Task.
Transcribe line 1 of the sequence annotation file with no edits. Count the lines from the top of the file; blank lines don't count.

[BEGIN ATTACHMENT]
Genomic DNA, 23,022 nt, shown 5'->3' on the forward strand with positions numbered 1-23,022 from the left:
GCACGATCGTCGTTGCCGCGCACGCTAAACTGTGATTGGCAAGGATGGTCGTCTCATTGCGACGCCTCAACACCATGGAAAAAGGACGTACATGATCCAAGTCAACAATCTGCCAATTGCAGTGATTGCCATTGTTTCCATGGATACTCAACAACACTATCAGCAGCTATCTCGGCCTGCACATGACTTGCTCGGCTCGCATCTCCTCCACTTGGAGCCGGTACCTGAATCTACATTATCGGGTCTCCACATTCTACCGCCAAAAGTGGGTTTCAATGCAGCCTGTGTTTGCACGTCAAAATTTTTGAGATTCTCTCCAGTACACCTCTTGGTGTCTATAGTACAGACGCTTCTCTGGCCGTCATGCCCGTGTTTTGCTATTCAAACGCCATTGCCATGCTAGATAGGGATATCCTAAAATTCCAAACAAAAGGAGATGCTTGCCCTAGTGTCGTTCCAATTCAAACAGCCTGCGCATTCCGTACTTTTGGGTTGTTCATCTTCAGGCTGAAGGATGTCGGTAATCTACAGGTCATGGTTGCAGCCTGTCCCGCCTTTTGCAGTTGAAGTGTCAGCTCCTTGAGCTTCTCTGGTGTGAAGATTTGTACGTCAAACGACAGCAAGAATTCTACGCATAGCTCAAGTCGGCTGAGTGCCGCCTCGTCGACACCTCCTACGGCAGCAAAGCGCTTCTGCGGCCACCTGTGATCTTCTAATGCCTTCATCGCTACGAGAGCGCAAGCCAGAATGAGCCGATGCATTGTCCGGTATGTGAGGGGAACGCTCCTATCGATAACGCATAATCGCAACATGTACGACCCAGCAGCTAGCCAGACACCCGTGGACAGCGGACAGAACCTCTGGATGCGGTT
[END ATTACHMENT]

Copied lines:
Genomic DNA, 23,022 nt, shown 5'->3' on the forward strand with positions numbered 1-23,022 from the left: